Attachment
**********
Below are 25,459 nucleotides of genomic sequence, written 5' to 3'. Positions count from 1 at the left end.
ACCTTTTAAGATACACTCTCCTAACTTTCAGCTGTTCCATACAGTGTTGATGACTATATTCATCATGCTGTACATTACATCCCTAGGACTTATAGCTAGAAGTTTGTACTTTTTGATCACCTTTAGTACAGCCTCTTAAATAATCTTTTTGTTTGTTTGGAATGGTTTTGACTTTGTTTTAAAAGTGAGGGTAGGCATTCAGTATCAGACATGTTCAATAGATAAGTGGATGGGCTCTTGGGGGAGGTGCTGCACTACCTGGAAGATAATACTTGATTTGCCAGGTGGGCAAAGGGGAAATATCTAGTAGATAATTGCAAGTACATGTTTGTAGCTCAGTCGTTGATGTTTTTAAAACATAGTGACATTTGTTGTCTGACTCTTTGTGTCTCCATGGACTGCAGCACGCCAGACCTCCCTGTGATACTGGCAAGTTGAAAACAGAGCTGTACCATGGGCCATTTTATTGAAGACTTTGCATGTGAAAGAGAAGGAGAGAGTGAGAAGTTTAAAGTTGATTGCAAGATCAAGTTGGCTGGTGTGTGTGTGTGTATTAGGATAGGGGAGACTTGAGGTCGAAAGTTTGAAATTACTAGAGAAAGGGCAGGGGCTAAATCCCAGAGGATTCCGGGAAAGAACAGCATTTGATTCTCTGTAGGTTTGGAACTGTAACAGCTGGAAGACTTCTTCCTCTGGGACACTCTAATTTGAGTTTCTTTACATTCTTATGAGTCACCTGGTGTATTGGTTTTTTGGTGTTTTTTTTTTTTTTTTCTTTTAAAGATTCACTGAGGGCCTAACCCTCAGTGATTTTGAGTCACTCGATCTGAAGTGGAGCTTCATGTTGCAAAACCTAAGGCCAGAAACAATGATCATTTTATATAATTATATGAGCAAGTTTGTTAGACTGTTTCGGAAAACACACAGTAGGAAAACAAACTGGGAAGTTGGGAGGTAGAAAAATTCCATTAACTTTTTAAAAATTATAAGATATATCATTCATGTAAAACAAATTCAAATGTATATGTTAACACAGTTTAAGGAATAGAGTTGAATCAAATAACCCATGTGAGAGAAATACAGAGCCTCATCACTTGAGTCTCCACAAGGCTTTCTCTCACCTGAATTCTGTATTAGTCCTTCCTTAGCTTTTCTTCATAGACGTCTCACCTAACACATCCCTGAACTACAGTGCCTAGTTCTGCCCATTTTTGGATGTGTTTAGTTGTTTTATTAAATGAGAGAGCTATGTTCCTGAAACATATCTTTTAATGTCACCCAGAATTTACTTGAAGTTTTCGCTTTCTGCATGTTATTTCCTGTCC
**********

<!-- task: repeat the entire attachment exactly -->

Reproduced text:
Below are 25,459 nucleotides of genomic sequence, written 5' to 3'. Positions count from 1 at the left end.
ACCTTTTAAGATACACTCTCCTAACTTTCAGCTGTTCCATACAGTGTTGATGACTATATTCATCATGCTGTACATTACATCCCTAGGACTTATAGCTAGAAGTTTGTACTTTTTGATCACCTTTAGTACAGCCTCTTAAATAATCTTTTTGTTTGTTTGGAATGGTTTTGACTTTGTTTTAAAAGTGAGGGTAGGCATTCAGTATCAGACATGTTCAATAGATAAGTGGATGGGCTCTTGGGGGAGGTGCTGCACTACCTGGAAGATAATACTTGATTTGCCAGGTGGGCAAAGGGGAAATATCTAGTAGATAATTGCAAGTACATGTTTGTAGCTCAGTCGTTGATGTTTTTAAAACATAGTGACATTTGTTGTCTGACTCTTTGTGTCTCCATGGACTGCAGCACGCCAGACCTCCCTGTGATACTGGCAAGTTGAAAACAGAGCTGTACCATGGGCCATTTTATTGAAGACTTTGCATGTGAAAGAGAAGGAGAGAGTGAGAAGTTTAAAGTTGATTGCAAGATCAAGTTGGCTGGTGTGTGTGTGTGTATTAGGATAGGGGAGACTTGAGGTCGAAAGTTTGAAATTACTAGAGAAAGGGCAGGGGCTAAATCCCAGAGGATTCCGGGAAAGAACAGCATTTGATTCTCTGTAGGTTTGGAACTGTAACAGCTGGAAGACTTCTTCCTCTGGGACACTCTAATTTGAGTTTCTTTACATTCTTATGAGTCACCTGGTGTATTGGTTTTTTGGTGTTTTTTTTTTTTTTTTCTTTTAAAGATTCACTGAGGGCCTAACCCTCAGTGATTTTGAGTCACTCGATCTGAAGTGGAGCTTCATGTTGCAAAACCTAAGGCCAGAAACAATGATCATTTTATATAATTATATGAGCAAGTTTGTTAGACTGTTTCGGAAAACACACAGTAGGAAAACAAACTGGGAAGTTGGGAGGTAGAAAAATTCCATTAACTTTTTAAAAATTATAAGATATATCATTCATGTAAAACAAATTCAAATGTATATGTTAACACAGTTTAAGGAATAGAGTTGAATCAAATAACCCATGTGAGAGAAATACAGAGCCTCATCACTTGAGTCTCCACAAGGCTTTCTCTCACCTGAATTCTGTATTAGTCCTTCCTTAGCTTTTCTTCATAGACGTCTCACCTAACACATCCCTGAACTACAGTGCCTAGTTCTGCCCATTTTTGGATGTGTTTAGTTGTTTTATTAAATGAGAGAGCTATGTTCCTGAAACATATCTTTTAATGTCACCCAGAATTTACTTGAAGTTTTCGCTTTCTGCATGTTATTTCCTGTCC